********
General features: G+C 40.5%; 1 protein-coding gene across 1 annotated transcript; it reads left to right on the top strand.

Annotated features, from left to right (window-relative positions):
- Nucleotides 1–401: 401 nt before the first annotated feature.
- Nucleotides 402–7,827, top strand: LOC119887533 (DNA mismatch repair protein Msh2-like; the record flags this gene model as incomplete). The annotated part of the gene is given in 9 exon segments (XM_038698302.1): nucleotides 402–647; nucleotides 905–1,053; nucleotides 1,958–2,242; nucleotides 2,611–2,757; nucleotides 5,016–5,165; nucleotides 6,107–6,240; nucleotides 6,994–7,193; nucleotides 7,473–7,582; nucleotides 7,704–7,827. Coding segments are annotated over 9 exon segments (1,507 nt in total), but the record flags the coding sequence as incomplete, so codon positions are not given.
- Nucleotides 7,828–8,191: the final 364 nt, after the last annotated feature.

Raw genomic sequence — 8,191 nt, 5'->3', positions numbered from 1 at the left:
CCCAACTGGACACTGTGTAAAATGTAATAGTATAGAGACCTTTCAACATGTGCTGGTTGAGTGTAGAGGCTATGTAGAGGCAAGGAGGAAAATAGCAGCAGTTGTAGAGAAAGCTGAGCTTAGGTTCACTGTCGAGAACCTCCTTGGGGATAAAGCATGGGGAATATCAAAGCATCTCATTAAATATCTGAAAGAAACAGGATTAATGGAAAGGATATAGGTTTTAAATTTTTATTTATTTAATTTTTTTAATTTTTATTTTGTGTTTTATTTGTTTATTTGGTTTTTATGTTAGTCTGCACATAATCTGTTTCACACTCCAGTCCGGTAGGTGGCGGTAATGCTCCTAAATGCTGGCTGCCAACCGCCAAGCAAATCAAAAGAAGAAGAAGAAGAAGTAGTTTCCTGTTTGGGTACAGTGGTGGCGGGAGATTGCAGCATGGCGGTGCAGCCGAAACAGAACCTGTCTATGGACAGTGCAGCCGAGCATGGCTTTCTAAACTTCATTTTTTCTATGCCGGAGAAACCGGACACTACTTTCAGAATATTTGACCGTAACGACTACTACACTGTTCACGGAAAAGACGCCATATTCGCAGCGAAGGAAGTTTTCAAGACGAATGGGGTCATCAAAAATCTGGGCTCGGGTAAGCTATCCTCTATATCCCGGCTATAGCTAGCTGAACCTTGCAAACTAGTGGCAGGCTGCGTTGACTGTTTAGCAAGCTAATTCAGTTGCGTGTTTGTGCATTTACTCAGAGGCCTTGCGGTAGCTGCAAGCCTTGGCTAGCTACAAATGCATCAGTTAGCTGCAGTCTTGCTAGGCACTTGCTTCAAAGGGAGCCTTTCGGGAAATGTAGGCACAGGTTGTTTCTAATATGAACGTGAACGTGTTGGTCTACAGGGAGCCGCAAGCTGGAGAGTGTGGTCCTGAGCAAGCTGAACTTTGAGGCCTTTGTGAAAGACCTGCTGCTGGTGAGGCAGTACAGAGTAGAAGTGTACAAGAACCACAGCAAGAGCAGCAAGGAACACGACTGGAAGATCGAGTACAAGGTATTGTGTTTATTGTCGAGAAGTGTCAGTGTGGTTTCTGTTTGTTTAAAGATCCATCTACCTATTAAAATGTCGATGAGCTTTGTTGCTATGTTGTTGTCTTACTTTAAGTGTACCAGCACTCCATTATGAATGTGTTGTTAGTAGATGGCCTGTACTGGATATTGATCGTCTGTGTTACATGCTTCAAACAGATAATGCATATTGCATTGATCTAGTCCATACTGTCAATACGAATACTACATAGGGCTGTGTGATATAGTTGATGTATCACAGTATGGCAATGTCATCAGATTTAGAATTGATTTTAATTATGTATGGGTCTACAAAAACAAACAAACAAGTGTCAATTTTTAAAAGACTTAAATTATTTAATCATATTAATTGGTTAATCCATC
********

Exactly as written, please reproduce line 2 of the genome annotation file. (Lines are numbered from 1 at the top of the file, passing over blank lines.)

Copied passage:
Annotated features, from left to right (window-relative positions):